Amazon – can someone explain...

jimthing

macrumors 65816
Original poster
Apr 6, 2011
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...their prices (especially their *RRP* price-listings)?

They are simply untruthful, and make their so-called discount "savings" look higher then they should be.

Here are two quick examples:
• Apple 27 inch Thunderbolt Display.
http://www.amazon.co.uk/Apple-27-inch-Thunderbolt-Display/dp/B005DXS7DQ
RRP: £951.53.
Price: £804.94.
You Save: £146.59 (15%).

My issues here are:
1) Since when has this been RRP'd at "£951.53", when it clearly shows on Apple's own website (on the Tech Spec's page, so outside of Apple's own actual online store) at £899.00 (http://www.apple.com/uk/displays/specs.html )?
2) This then makes Amazon's discount appear to be higher (15%) then it actually is really (10%)!


• Fujitsu ScanSnap S1500M (vs.) Fujitsu ScanSnap S1500.
http://www.amazon.co.uk/Fujitsu-ScanSnap-S1500M-Document-Scanner/dp/B001VGG6X2
http://www.amazon.co.uk/Fujitsu-ScanSnap-S1500-Document-Scanner/dp/B001VGJ7JM
RRP: £716.99 vs. £417.00.
Price: £445.53 vs. £337.74.
You Save: £271.46 (38%) vs. £79.26 (19%).


My issues here are:
These machines are IDENTICAL, except for their physical colour (white vs. black) and one comes with Acrobat For Mac the other Acrobat For Win.
3) Hence, while I don't know the proper RRP on these, but how on earth can one have an RRP of £717 while the other £417.00?
Trust me, I've checked the specs are almost identical, so how can the Mac version possibly be RRP'd £300 (72%) higher??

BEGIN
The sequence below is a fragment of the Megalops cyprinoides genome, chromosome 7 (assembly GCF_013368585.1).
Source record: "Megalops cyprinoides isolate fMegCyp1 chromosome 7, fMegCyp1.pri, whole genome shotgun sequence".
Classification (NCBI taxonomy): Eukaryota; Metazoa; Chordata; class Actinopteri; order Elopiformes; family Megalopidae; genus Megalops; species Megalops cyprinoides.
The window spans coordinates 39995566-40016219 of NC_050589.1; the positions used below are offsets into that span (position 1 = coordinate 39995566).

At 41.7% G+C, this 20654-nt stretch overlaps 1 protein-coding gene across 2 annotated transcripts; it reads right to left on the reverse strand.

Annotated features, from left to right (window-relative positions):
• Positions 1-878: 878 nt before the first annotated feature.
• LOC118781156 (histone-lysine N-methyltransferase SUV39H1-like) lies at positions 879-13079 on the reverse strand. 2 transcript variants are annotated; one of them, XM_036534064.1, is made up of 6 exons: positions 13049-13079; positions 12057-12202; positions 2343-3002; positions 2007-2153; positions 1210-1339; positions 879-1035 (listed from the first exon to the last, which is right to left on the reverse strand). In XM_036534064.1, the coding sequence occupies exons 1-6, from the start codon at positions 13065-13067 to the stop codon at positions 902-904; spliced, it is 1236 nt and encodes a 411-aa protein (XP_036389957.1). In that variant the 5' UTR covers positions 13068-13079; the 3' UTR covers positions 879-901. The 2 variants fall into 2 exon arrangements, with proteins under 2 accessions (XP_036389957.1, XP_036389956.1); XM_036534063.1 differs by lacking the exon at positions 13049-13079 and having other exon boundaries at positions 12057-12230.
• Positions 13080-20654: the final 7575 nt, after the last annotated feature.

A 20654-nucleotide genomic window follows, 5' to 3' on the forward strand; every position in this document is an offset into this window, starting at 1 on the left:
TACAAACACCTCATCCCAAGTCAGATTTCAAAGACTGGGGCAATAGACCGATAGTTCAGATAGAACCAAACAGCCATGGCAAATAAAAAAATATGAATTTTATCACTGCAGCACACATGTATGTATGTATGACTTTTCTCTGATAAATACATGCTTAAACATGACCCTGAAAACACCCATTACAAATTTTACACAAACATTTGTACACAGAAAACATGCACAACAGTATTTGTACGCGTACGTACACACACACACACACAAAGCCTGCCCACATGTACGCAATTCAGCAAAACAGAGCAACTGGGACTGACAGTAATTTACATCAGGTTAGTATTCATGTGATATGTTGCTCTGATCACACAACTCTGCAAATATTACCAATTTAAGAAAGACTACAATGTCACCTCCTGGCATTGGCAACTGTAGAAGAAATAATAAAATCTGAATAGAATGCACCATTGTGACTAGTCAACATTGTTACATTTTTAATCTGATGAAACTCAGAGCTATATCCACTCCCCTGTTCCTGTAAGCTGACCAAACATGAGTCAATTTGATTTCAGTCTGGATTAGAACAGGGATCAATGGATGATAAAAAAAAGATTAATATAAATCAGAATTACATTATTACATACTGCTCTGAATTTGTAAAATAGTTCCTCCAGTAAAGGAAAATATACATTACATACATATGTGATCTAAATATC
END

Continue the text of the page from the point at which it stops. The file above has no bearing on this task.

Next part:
4) thus, the prices they are charging are also massively different: £107.79 (32%) more for the Mac version??
5) Again, this then makes Amazon's discount appear to be higher then it actually is likely to be!


How can they expect users to treat their pricing seriously, when it seems (to me at least) to be all over the place?

(PS: I contacted them twice for comment, and they gave me the shrug-off as per usual from these large companies!)
 
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jimthing

macrumors 65816
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Apr 6, 2011
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London, UK (Europe, Earth, Space)
What? You didn't check the links before answering.
- All *Amazon's own prices* (ie. not marketplace sellers).
- VAT is *always* included in EU.

So not "some companies" just Amazon themselves, and VAT has nothing to do with it. These are the FULL prices delivered to my front door (using free Super Saver shipping).

Anyone else have some actual relevant reasons here. As this is really bugging me.
I mean, how can they get away with such false, misleading info (specifically talking about RRP's)?